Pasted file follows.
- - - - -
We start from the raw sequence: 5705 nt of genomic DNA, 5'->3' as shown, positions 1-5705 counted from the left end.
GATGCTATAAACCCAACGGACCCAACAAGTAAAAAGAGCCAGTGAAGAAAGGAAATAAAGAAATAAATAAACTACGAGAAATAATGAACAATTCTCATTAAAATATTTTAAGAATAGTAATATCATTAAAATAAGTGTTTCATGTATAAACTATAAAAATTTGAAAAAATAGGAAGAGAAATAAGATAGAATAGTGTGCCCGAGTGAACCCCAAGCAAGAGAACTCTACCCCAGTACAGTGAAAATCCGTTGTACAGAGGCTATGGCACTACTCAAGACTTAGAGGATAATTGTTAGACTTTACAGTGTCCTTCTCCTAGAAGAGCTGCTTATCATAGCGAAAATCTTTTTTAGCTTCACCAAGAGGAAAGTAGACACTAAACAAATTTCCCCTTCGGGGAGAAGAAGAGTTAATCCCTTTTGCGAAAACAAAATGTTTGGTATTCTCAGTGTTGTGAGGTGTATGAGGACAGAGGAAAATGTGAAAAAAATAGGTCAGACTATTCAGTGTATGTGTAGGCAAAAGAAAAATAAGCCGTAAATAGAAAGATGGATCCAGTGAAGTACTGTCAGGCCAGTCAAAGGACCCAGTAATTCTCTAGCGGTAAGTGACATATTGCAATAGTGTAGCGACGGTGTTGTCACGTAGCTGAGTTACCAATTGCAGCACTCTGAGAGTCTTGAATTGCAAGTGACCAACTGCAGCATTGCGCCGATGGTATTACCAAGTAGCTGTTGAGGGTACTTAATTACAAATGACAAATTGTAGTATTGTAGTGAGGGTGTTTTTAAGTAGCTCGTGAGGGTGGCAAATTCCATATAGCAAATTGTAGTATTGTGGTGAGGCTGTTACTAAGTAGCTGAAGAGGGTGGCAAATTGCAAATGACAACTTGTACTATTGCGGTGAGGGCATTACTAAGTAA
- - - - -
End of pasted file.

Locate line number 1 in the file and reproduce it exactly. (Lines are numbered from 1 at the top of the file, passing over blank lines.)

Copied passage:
We start from the raw sequence: 5705 nt of genomic DNA, 5'->3' as shown, positions 1-5705 counted from the left end.